public String getBasicAuthCredential() {
        return basicAuthCredential;

    public void setBasicAuthCredential(String basicAuthCredential) {
        this.basicAuthCredential = basicAuthCredential;

    public String getBearerToken() {
        return bearerToken;

    public void setBearerToken(String bearerToken) {
        this.bearerToken = bearerToken;

    public ClientHttpResponse intercept(
            HttpRequest request,
            byte[] body,
            ClientHttpRequestExecution execution) throws IOException {
        request.getHeaders().set("Authorization", this.basicAuthCredential);
        request.getHeaders().add("x-vendor-token", this.bearerToken);
        ClientHttpResponse response = execution.execute(request, body);
        return response;

Breaking it down, I am extending the ClientHttpRequestInterceptor class so I can add in my own headers. All that is required is to override the intercept method and add/modify the required headers in there.

The HttpRequest object holds the headers when the request to the resource endpoint is made. This is what needs to be intercepted. Then I inject header information in it, before passing it on to the actual execution. Notice that for the Authorization header, I am SET-ing it instead of adding as new. The reason is that this request, before being intercepted, will already have that header in place. Remember, the OAuth2 client will have taken care of that for me. The second header – X-Vendor-Token – is being added on top since it is a new one.

Note: Do add some logic for checking if those header values have been properly defined when using the interceptor. I’m skipping those here for brevity.

Next Step

For the next step, I can then add the interceptor to an OAuth2 RestTemplate.

As shown in the first part (Refer to linked post at the beginning of this article), I will have configured an OAuth2RestOperations bean, similar to the one shown below:

    public OAuth2RestOperations restTemplate() {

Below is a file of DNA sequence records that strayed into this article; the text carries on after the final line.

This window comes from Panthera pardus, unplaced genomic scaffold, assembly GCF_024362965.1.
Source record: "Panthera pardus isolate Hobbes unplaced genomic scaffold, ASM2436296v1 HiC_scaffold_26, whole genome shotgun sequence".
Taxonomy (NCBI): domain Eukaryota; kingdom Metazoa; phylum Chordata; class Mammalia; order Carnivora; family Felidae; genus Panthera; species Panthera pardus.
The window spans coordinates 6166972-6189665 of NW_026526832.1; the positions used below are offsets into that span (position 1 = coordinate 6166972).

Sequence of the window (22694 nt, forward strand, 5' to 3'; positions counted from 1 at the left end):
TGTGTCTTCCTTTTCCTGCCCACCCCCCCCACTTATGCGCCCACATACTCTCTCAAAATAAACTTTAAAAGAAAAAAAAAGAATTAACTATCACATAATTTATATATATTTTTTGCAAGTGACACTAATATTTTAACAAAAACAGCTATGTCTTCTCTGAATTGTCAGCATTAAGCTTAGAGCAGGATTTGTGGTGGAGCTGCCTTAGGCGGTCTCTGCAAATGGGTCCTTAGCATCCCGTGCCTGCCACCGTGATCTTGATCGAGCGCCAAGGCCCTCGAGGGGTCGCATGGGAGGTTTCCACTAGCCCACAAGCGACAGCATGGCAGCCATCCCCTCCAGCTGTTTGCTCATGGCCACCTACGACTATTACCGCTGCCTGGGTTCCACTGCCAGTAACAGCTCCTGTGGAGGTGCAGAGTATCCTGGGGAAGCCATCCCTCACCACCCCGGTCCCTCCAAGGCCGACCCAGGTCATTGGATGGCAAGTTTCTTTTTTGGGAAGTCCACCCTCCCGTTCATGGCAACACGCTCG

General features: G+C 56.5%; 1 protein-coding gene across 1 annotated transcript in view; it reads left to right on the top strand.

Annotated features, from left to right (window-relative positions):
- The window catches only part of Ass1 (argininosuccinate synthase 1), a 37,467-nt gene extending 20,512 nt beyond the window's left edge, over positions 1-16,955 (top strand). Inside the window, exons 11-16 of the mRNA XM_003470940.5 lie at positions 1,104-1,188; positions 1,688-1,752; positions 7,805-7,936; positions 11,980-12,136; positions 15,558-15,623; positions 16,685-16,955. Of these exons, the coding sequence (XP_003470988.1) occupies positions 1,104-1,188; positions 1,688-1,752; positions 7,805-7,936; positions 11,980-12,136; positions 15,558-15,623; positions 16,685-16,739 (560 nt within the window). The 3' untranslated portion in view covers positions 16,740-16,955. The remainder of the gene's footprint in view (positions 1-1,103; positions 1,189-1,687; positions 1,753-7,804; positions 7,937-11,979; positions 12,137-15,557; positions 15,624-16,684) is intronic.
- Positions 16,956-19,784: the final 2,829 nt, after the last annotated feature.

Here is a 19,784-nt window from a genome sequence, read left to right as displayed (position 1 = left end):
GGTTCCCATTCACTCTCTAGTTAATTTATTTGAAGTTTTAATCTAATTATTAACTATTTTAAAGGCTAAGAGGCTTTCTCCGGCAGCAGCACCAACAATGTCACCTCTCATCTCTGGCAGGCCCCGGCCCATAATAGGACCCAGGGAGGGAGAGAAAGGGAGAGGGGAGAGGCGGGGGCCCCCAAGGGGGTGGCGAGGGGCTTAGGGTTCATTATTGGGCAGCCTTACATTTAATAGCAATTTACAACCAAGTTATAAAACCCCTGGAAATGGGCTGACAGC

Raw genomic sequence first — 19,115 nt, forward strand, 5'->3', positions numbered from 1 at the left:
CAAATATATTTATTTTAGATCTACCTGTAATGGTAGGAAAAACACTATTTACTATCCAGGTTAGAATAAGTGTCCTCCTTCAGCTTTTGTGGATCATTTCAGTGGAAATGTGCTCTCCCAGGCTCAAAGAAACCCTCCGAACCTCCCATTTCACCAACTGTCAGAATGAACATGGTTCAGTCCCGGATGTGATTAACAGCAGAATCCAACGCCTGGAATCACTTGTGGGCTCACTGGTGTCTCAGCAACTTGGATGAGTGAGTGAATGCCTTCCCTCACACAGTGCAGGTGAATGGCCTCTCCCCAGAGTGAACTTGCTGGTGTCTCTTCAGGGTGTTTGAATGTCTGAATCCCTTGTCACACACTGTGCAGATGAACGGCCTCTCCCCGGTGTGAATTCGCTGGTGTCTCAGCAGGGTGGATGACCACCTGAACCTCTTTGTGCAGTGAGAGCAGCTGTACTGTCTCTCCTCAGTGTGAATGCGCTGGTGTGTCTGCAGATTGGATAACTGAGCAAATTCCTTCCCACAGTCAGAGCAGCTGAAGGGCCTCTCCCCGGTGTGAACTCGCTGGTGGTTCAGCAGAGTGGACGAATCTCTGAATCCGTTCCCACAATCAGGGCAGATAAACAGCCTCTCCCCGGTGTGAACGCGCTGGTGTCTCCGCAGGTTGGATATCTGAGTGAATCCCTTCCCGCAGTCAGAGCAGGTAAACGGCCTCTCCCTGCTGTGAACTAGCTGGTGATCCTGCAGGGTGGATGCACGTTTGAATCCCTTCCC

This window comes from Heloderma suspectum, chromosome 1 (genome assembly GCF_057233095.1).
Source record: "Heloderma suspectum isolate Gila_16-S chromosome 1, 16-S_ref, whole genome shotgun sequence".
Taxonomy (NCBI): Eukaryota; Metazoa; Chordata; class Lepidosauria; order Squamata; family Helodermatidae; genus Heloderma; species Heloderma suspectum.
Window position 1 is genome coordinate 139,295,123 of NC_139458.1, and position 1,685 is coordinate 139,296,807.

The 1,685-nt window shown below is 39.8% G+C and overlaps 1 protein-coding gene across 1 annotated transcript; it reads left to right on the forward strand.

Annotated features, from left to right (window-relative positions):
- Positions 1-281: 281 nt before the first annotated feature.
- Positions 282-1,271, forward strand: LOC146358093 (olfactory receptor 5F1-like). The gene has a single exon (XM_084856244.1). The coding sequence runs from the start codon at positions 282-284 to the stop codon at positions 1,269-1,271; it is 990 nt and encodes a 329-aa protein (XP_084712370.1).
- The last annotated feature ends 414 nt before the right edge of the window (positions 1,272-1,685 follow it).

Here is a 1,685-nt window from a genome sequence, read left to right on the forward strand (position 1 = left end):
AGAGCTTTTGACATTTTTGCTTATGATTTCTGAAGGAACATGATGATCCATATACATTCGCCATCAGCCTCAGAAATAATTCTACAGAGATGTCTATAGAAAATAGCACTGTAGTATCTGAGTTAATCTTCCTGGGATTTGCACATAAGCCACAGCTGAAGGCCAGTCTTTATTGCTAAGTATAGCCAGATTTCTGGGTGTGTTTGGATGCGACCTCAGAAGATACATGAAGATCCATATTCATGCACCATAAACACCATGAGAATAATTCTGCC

AccessTokenRequest tokenRequest = new DefaultAccessTokenRequest();
        OAuth2RestTemplate restTemplate = new OAuth2RestTemplate(resource, new DefaultOAuth2ClientContext(tokenRequest));

        /** set the Custom Request Interceptor here **/
        List<ClientHttpRequestInterceptor> interceptors
                = restTemplate.getInterceptors();
        if (CollectionUtils.isEmpty(interceptors)) {
            interceptors = new ArrayList<>();

        CustomClientRequestInterceptor interceptor = new CustomClientRequestInterceptor();
        interceptor.setBasicAuthCredential("Basic auth-value");
        interceptor.setBearerToken("Bearer access-token");


        return restTemplate;

Now I am all set. With the additional headers in place the request to the resource will allow the app to get the data needed.

An interceptor, on another hand, can be used for many other purposes of course. One that comes to mind is by modifying the response Content-Type header to something else. This is a fairly common use case. It can be used in conjunction to set the RestTemplate’s Message Converters. I’ll leave this topic for another post in the future.

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Notice: This article was published on March 10, 2021 and the content above may be out of date.